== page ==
Dynamic Reservoir Characterization: Multicomponent 4D
by Steven Roche and Thomas Davis
Duration: Two days
Intended Audience: All levels
Prerequisites (Knowledge/Experience/Education Required): The course is applicable to all levels and more importantly geologists and petroleum engineers.
This course covers time-lapse (4-D), multicomponent (9-C), 3-D seismic monitoring studies performed within RCP at Vacuum Field, New Mexico, Weyburn Field, Saskatchewan, Rulison Field, Colorado, Postle Field, Oklahoma and Delhi Field, Mississippi. Both Vacuum and Weyburn Fields are mature carbonate reservoirs undergoing tertiary recovery using CO2 injection. Postle and Delhi Fields are clastic sandstone reservoirs, also undergoing tertiary CO2 injection. Rulison Field is a tight gas sandstone reservoir within a basin-centered gas play. Results show that pressure and fluid changes associated with the reservoir processes result in rock property changes detected using surface 9-C seismic data over time (dynamic reservoir characterization).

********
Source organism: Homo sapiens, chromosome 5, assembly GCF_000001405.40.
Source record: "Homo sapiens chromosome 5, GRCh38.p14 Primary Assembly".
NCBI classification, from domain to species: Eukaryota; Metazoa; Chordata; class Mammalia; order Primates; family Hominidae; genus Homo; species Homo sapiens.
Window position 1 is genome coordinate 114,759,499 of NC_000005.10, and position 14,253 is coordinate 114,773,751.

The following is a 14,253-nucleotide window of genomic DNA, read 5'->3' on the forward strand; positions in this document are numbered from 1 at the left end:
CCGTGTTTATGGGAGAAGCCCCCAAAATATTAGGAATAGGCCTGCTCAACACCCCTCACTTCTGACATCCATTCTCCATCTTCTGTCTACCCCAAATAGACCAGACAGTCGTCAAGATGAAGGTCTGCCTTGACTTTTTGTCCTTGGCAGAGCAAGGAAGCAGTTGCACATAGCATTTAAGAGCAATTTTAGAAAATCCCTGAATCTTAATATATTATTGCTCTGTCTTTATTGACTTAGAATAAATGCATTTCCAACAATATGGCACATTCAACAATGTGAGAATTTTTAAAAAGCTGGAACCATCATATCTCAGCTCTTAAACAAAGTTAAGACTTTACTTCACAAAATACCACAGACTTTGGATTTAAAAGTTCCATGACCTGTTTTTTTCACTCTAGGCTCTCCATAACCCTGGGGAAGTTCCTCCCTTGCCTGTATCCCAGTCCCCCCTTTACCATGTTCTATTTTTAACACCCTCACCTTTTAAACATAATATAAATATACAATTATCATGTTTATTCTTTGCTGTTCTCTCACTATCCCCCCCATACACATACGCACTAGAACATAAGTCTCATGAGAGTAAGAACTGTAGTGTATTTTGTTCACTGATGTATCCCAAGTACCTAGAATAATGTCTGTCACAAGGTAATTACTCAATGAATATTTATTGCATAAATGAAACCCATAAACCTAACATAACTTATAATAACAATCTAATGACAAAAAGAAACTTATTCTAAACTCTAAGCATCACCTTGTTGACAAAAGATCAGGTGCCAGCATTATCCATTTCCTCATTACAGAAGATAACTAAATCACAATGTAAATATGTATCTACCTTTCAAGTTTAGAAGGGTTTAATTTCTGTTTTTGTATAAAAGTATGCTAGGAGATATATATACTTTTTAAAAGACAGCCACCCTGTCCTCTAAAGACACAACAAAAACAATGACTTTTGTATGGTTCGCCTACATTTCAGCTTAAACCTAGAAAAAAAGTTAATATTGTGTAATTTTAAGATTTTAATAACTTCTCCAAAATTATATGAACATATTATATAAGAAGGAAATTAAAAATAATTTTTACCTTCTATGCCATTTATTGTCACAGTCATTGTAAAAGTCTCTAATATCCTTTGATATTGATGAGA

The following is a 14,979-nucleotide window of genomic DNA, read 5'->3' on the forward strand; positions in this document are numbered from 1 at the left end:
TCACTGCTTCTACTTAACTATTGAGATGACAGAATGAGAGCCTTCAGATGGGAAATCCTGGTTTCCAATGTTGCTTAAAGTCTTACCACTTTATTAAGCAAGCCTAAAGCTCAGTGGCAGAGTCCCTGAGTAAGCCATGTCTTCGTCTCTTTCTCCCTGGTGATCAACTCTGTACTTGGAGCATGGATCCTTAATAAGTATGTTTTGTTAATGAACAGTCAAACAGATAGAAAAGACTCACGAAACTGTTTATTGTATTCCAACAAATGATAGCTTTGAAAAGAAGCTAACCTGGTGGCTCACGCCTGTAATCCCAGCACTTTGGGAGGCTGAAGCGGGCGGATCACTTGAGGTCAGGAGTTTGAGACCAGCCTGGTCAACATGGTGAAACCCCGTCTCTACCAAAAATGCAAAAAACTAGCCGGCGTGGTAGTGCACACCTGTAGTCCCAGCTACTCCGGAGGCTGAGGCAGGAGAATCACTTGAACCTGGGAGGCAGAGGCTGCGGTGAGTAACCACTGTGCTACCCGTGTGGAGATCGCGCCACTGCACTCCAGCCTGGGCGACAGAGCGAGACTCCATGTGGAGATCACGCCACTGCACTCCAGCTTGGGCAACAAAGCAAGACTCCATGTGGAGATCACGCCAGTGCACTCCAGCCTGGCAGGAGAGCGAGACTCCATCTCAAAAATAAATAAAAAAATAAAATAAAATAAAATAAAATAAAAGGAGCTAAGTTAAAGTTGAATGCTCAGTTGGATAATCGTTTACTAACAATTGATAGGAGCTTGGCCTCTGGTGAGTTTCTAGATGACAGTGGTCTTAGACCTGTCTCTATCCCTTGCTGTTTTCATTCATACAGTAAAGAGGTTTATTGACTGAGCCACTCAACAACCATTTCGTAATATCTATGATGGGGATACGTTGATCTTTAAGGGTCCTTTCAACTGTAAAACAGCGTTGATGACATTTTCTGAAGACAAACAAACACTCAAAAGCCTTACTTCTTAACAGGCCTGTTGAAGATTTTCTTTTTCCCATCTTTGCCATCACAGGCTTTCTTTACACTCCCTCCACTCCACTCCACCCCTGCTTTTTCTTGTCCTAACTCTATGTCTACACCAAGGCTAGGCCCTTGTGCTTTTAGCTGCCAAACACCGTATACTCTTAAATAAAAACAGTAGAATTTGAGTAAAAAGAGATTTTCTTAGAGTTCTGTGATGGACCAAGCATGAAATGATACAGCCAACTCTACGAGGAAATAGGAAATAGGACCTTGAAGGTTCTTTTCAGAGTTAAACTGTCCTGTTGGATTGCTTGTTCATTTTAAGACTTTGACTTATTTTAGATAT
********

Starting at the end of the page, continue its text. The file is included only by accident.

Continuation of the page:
Many time-lapse projects being reported in the literature today are focused on reservoirs where compressibility is the primary time-lapse signature. This study focuses on carbonate and clastic rocks where changes in rigidity, detected using measurements of shear wave anisotropy, are the primary observations to infer reservoir processes. All projects, with the exception of the Delhi Field study, are full 9-C data volumes, utilizing both vertical and horizontal vibrators as P- and S-wave sources recorded by multicomponent geophones.
Geoscientists curious about multicomponent applications in both static and dynamic reservoir characterization will benefit from attending. Emphasis is on real data examples but also provides a general theoretical background to relate the data observations and conclusions to current research efforts. This course offers a head start up the multicomponent learning curve by presenting case studies of dynamic reservoir characterization projects from field records through multidisciplinary integration.